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Daniel's cardiac arrest helped him discover another problem
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Daniel's cardiac arrest helped him discover another problem

Dan was six minutes into his treadmill session when his heart stopped beating.

After a heart-stopping treadmill session, Daniel’s eyes were opened to the fragility our hearts, and life. 

Daniel is an HR specialist who lives in Onkaparinga Hills, south of Adelaide, with his wife and three kids. A lifelong footy fanatic – as a player and coach – he’s also an active gym-goer and likes to keep fit and healthy.

Daniel’s heart story 

I’m confused and in the back of an ambulance. I have no idea how I got here. Last I remember, I’d started my usual workout at my gym – something I’ve loved doing for quite some time – and was feeling terrific. It was only later I learned that six minutes into a treadmill session, my heart suddenly stopped beating.  

I was a fit and healthy 35-year-old with no history of heart problems, yet here I was, the unfortunate victim (but fortunate survivor) of a cardiac arrest. Lucky for me that not only was one of the gym’s trainers quickly on hand to render first aid when I hit the deck, but working out beside me were two surf life-savers and a nurse. Together they commenced CPR and hooked me up to the automated external defibrillator (AED) that the gym kept on premises for just this eventuality. My angels! 

Then I was in hospital. Despite a barrage of tests, the medical team couldn’t find anything with my heart’s electrical function that might’ve caused it to stop beating. It certainly wasn’t because of strenuous exercise – I was told that it could just as well have happened while I was asleep or, worse still, while I was driving. I’d had no symptoms and no family history of heart rhythm problems. It was a mystery.  

To be on the safe side, they fitted me with an ICD – an implantable cardioverter-defibrillator – a little insurance against future heart rhythm problems.  

But that wasn’t the end of my story. To my surprise, while investigating the problem doctors found another issue with my heart: my right coronary artery was half blocked. I was diagnosed with coronary heart disease and told that I was at increased risk of a heart attack.  

The cardiac arrest and the blockage in my artery weren’t related, I learned. A cardiac arrest is an ‘electrical’ problem, while blockages in blood vessels are more to do with the heart’s ‘plumbing’. I therefore couldn’t help feeling at least a little lucky that we discovered the blockage when we did, before it caused a heart attack. They quickly fixed the blocked artery with a stent. That experience made me realise the importance of a thoughtful diet and keeping my cholesterol levels in check.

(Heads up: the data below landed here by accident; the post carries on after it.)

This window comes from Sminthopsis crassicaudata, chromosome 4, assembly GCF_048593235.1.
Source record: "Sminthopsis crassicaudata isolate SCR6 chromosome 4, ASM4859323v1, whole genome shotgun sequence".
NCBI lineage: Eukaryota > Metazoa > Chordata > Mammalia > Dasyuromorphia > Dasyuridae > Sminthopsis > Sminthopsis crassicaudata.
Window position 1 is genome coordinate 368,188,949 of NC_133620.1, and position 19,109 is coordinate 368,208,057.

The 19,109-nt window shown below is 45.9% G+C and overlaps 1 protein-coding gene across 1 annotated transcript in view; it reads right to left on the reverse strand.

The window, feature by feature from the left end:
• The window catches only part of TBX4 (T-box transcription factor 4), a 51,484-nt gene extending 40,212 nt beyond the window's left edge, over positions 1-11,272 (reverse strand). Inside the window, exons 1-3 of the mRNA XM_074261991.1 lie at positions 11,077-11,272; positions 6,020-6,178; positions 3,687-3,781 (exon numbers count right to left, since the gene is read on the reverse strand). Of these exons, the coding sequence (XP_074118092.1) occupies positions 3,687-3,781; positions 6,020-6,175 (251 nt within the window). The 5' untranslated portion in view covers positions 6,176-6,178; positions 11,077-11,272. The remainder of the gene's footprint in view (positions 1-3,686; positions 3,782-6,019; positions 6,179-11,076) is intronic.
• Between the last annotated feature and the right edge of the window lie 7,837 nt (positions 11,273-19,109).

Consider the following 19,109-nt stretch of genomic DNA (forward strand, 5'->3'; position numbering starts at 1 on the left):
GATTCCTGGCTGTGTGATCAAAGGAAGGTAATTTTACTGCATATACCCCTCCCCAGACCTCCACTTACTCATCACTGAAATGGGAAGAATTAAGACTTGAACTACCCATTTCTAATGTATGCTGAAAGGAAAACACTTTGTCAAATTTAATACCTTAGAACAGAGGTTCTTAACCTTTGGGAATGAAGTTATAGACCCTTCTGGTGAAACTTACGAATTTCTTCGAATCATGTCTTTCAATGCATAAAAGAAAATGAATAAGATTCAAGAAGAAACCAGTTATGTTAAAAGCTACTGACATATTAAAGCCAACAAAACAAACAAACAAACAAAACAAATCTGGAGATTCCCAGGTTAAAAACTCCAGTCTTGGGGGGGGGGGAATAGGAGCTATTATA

To say that not finding the cause of my cardiac arrest is frustrating is an understatement, but I learned to deal with my concerns thanks to some terrific support networks.
The cardiac rehabilitation program at Noarlunga hospital was a big help, and so too was the Heart Foundation and the various social networks out there. It turns out there are lots of people who’ve been in my shoes. The advice I found on how to manage my mental health has been invaluable. 

Three months after my cardiac arrest I was back in the gym, full of confidence and determined that my heart event wouldn’t affect my love of exercise. That was four years ago. We probably never will find the cause but I figure that keeping myself healthy and happy is what’s most important to me, and to my wife and three kids. 

That said, my experience did awaken in me an urge to help others become more aware of how fragile one’s heart is. To begin with, knowing that the gym’s AED saved my life – along with trainer Mel and the other three good Samaritans, of course – I’m now an avid advocate for increased funding for AEDs. I’m currently working on a Bill with the South Australian Government that hopefully will see these life-saving machines rolled out more widely.

Secondly, the incidental tests that revealed my blockage showed me how easy it would be to overlook a major heart health issue, simply by presuming everything was okay. Fit blokes in their thirties don’t have heart problems, right? I learned that just because you have no conventional risk factors and no symptoms, doesn’t mean your heart is in perfect health.

In short, my advice is to get a heart health check. Don’t put it off. 

It’s a message I’ve been promoting through my gym, too. Only recently we held a fundraiser and I’m proud to say that $800 will soon be on its way to the Heart Foundation, so they can keep up their work in the fight against Australia’s biggest killer, coronary heart disease. 

Daniel’s one piece of advice  

See your doctor and find out about your heart-disease risk factors. Do it for the ones you love.  


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